The Doppelg+nnger or Double presents literature as the double of philosophy. There are historical reasons for this. The genesis of the Doppelg+nnger is literature's response to the philosophical focus on subjectivity. The Doppelg+nnger was coined by the German author Jean Paul in 1796 as a critique of Idealism's assertion of subjective autonomy, individuality and human agency. This critique prefigures post-War extrapolations of the subject as decentred. From this perspective, the Doppelg+nnger has a family resemblance to current conceptualizations of subjectivity. It becomes the emblematic subject of modernity. This is the first significant study on the Doppelg+nger's influence on philosophical thought. The Doppelg+nger emerges as a hidden and unexplored element both in conceptions of subjectivity and in philosophy's relation to literature. Vardoulakis demonstrates this by employing the Doppelg+nger to read literature philosophically and to read philosophy as literature. The Doppelg+nger then appears instrumental in the self-conception of both literature and philosophy.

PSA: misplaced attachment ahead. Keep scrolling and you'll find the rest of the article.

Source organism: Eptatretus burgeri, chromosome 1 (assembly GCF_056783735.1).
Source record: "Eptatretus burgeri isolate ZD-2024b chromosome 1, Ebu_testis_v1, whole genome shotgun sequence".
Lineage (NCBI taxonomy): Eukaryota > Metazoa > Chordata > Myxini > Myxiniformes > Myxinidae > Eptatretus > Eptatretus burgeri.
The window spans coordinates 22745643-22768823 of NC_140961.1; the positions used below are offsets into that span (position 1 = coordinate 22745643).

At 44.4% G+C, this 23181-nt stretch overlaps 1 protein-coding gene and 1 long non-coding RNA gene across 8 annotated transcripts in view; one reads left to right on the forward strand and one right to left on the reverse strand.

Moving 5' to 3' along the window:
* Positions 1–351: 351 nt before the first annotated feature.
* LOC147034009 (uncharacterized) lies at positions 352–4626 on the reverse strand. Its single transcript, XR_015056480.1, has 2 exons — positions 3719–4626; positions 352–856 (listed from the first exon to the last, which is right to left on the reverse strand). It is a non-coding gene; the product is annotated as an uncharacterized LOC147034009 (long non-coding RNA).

Fordham University Press